- Aperture – This is the size of the hole in the lens’s diaphragm that allows light to reach the cameras sensors. The aperture also affects depth of field. This is important so your pictures are not blurry in the background or foreground, depending on how you want your photo to look. The smaller the f/#, the bigger the hole. The bigger the hole, the more light that gets into your camera. However, even though your camera will pick up more light when shooting with a super low aperture, it will be much more difficult to get the right focus. Balance is key between the ISO and aperture. Start your aperture at a low setting (f/2.8 usually works for me) and work your way up as you like. This is the opposite procedure from setting your ISO which you want to start high and work your way down.
- Shutter – In order to get an immense amount of light and the stars to pop in your images, you will need to shoot long exposure photos. This is when you are leaving your shutters open for an extended time. This does take some preparation as you need the perfect shutter time to produce sharp focused stars that are not blurry. Over exposing astrophotography will result in what is called a star trail. You will begin to see star trailing at about 30 seconds of exposure which is due to the earths rotation and the stars moving across the sky. This is a very fun process of taking photos of the night sky, and an extremely valuable experience, especially for beginners. There is an astrophotography trick called “the 500 rule” which helps guide you in understanding what the maximum exposure time for your specific camera before your focus will become blurry. I encourage you to do a quick internet search on that to learn more.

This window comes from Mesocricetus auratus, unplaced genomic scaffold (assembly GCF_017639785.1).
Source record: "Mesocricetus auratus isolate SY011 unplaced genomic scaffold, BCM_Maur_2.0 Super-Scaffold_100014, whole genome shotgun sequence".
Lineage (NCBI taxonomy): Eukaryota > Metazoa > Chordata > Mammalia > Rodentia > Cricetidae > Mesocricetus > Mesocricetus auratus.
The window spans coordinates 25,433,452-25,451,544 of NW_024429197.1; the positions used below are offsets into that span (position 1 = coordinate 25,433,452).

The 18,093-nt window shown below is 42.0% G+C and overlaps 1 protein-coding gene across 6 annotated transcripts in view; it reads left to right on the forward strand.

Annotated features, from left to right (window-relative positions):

- RAW mode – Shooting in RAW mode is a must and will allow editing, layering, brightening, noise reduction, and other edits postproduction.
- Focus – Turn off all auto focus features, this one you want to control yourself. Using your lenses focus ring, focus forward all the way and then back a bit. Test your shots, adjust your focus until everything looks sharp, and you’re happy with what you see.
By now, you should have a good vision of how you want your photos to look, a good understanding of how your camera’s functions should be set, and a plan of action to adjust things as necessary. Remember, astrophotography is not the easiest kind of photography. Keep your mind open, be versatile in your approach, and enjoy the process. This is one of the most satisfying types of photography.